In 1999, the Alcohol and Tobacco Advisory Counsel in the OASD(HA) developed a Tobacco Use Prevention Strategic Plan that outlined goals and tasks; metrics and objectives; policy, program, practice, and resource requirements; and a timeline. That plan, which is still in effect, has eight goals:

  1. Reduce smoking rates by 5% per year and reduce smokeless-tobacco use to 15% by 2001.

  2. Promote a tobacco-free lifestyle and culture through education and leadership.

  3. Educate commanders about how to encourage healthy and tobacco-free lifestyles.

  4. Promote the benefits of nonsmoking and provide tobacco counteradvertising.

  5. Decrease accessibility by increasing tobacco prices and by restricting smoking areas and use.

  6. Have the MHS identify users and provide targeted interventions.

  7. Have the MHS provide effective cessation programs.

  8. Continually assess best practices in tobacco-use prevention.

The strategic plan covers many of the key components that make up a comprehensive tobacco-control plan, including the existence of a strategic plan itself, policy review and development, public-relations and education activities, the use of evidence-based tobacco-cessation interventions, and surveillance and evaluation. It also has requirements for specific policies on tobacco pricing, access, and restrictions of when and where tobacco can be used on installations.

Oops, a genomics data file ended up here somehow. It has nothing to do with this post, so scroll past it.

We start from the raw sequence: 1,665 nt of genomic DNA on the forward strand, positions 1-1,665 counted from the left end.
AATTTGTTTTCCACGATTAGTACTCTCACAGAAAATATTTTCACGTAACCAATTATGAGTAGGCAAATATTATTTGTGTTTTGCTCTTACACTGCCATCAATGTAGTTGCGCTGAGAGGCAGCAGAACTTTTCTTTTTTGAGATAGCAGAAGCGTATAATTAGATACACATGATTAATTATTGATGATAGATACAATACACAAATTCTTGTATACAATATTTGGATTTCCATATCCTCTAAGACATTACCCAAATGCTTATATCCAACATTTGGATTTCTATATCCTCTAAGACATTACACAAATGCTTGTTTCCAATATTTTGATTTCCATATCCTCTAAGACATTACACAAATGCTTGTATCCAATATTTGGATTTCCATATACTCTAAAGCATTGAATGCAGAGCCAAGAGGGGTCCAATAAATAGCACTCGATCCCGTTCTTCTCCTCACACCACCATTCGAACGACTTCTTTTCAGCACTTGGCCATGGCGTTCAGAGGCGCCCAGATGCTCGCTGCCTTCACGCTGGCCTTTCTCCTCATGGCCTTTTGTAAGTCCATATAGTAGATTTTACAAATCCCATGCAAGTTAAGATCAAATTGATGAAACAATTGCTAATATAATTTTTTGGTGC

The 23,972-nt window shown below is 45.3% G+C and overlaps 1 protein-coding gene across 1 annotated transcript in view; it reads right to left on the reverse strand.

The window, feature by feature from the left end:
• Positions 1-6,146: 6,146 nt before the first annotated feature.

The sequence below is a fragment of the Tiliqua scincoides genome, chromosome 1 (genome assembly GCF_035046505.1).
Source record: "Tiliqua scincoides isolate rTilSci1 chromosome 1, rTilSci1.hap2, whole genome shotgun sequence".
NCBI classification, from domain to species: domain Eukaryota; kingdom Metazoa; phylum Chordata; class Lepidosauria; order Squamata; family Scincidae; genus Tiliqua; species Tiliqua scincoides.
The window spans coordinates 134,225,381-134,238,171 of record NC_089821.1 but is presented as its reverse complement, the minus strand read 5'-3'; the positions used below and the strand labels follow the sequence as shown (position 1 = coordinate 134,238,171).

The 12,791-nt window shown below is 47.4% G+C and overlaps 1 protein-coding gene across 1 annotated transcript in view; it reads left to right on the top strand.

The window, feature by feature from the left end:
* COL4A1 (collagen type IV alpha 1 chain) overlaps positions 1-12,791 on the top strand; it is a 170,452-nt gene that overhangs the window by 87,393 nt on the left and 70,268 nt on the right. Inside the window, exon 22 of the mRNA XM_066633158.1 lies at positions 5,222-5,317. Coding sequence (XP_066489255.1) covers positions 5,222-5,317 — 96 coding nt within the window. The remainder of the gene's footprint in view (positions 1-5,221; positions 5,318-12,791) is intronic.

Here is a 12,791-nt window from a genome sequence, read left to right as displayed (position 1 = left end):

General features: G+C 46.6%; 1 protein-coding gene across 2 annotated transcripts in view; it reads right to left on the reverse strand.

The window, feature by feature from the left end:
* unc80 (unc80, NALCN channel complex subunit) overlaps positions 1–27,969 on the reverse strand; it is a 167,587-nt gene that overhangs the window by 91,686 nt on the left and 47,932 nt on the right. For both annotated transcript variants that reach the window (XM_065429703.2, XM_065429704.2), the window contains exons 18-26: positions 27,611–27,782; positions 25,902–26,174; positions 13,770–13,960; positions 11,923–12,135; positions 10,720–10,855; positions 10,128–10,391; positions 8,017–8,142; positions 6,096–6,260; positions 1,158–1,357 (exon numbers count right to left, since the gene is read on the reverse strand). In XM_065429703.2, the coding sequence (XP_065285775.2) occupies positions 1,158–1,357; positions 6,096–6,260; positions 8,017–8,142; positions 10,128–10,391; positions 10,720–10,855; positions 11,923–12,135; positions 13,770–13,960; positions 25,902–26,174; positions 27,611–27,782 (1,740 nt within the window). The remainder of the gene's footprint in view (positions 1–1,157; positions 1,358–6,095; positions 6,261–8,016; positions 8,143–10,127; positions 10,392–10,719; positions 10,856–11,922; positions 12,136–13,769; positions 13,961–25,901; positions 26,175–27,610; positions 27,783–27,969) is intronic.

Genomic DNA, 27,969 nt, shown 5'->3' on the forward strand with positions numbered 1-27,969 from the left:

The committee found that DoD and the armed services have not been able to achieve the goal of reducing smoking rates or rates of smokeless-tobacco use. Tobacco use declined overall from 1980 to 2005, but there has recently been an increase in consumption, possibly because of increased tobacco use by deployed troops.

DoD and the armed services have promoted tobacco-free lifestyles through public-education campaigns, commander training, a complete ban on tobacco use during basic military training in all the services, and prohibition of tobacco use by training instructors in the presence of students. Tobacco use is addressed in health-education programs, including those for commanding officers. The services also encourage—but do not require—that commanders lead by example with regard to tobacco use. The Air Force has been the most successful in reducing tobacco use, particularly among officers.

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